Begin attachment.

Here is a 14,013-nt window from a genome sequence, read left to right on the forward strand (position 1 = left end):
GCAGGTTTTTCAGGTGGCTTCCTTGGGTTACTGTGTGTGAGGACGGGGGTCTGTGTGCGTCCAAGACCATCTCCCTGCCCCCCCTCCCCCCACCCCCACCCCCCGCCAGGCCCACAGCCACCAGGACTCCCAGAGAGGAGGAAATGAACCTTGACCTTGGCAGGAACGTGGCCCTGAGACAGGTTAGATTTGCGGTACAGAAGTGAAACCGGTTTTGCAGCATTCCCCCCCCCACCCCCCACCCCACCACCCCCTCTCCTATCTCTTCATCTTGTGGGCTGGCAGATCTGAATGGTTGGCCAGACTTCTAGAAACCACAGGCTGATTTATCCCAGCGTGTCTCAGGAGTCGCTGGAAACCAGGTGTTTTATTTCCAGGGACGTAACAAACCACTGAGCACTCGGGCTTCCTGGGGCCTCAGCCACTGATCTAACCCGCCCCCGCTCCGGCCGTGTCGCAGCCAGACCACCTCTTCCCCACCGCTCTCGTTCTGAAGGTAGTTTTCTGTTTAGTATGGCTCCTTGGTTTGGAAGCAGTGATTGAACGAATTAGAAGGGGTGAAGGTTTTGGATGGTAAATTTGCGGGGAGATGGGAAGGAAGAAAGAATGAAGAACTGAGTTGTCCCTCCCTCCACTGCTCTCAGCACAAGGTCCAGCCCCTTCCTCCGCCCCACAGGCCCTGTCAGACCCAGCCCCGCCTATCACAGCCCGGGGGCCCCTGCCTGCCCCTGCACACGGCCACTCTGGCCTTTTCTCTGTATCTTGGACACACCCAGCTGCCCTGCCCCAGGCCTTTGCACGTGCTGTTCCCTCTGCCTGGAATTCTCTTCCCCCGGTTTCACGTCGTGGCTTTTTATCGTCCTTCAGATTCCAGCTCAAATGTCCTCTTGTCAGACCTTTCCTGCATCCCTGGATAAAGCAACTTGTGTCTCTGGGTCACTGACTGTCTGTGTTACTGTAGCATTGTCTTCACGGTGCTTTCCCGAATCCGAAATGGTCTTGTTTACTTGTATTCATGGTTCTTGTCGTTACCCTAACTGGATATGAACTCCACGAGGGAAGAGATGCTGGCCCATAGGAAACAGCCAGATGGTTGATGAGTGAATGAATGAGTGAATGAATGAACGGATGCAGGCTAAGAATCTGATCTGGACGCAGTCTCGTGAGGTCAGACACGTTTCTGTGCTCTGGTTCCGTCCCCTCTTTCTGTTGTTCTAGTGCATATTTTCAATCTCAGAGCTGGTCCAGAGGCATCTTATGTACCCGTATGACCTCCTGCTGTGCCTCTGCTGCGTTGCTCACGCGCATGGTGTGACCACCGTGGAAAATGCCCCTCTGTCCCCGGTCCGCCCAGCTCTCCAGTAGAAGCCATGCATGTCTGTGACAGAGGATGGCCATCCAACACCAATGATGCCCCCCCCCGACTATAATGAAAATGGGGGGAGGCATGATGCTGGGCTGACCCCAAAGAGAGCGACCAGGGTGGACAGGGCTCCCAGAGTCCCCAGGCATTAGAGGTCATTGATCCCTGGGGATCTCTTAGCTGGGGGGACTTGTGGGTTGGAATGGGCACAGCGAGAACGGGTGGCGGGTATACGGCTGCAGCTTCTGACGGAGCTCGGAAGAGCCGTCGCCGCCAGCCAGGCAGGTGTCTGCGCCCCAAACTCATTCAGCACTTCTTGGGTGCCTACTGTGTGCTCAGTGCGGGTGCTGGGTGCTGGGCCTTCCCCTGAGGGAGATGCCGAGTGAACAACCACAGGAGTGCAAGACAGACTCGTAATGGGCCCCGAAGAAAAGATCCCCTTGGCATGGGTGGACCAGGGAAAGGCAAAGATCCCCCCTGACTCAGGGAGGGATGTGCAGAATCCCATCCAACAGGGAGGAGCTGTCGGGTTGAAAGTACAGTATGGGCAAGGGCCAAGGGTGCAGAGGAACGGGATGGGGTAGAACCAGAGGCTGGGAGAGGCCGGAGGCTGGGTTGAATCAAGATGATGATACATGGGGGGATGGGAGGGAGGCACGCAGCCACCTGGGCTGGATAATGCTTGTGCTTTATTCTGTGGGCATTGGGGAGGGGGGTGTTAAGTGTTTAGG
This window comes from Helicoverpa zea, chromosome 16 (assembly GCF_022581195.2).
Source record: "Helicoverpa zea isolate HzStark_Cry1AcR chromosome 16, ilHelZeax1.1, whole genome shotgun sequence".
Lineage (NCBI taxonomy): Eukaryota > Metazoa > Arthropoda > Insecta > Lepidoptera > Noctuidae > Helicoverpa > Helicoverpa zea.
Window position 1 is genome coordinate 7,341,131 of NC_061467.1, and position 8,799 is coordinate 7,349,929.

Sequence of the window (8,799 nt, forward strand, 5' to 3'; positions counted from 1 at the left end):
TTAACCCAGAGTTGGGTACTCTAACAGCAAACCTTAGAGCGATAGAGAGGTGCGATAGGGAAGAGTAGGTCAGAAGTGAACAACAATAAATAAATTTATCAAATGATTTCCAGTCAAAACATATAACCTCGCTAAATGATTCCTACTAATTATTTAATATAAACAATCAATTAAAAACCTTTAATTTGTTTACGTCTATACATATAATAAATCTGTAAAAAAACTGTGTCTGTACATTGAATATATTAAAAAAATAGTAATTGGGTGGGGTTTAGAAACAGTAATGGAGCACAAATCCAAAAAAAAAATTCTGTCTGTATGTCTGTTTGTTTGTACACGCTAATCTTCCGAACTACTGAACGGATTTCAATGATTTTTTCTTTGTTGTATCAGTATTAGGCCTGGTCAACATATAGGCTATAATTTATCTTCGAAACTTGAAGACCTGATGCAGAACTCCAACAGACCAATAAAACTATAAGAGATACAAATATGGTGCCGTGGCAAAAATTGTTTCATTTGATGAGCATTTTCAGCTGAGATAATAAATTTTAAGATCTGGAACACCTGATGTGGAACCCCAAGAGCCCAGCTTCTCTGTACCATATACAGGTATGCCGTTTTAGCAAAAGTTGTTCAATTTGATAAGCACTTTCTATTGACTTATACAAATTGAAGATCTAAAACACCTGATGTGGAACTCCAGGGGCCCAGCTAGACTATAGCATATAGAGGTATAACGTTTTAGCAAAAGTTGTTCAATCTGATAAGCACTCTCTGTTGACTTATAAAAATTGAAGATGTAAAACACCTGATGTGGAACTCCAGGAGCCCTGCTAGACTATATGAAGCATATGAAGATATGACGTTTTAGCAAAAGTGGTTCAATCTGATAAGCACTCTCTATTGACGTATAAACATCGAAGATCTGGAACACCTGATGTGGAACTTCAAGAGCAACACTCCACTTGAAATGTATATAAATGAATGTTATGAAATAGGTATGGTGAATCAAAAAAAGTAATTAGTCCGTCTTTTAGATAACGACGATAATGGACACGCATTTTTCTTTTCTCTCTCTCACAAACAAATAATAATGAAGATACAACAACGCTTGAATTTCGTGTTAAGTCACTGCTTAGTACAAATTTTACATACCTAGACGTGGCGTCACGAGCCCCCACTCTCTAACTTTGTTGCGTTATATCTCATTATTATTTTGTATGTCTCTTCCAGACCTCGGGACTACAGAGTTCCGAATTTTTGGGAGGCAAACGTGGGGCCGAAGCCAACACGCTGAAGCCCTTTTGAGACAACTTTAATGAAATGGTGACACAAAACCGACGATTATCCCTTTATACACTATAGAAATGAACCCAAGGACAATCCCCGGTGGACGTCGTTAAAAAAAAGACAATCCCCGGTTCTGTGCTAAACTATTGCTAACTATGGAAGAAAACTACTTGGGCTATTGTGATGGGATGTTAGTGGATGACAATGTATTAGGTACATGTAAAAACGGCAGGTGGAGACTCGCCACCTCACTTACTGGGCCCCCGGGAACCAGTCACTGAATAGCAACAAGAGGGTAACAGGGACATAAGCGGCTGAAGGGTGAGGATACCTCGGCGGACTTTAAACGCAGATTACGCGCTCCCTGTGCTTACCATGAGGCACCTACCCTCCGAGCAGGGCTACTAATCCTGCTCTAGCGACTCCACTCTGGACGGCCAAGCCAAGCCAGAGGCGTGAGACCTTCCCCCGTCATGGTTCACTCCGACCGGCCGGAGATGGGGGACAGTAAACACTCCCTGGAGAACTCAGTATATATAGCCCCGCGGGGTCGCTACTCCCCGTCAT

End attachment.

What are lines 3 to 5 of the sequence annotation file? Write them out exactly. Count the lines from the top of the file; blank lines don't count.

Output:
This window comes from Helicoverpa zea, chromosome 16 (assembly GCF_022581195.2).
Source record: "Helicoverpa zea isolate HzStark_Cry1AcR chromosome 16, ilHelZeax1.1, whole genome shotgun sequence".
Lineage (NCBI taxonomy): Eukaryota > Metazoa > Arthropoda > Insecta > Lepidoptera > Noctuidae > Helicoverpa > Helicoverpa zea.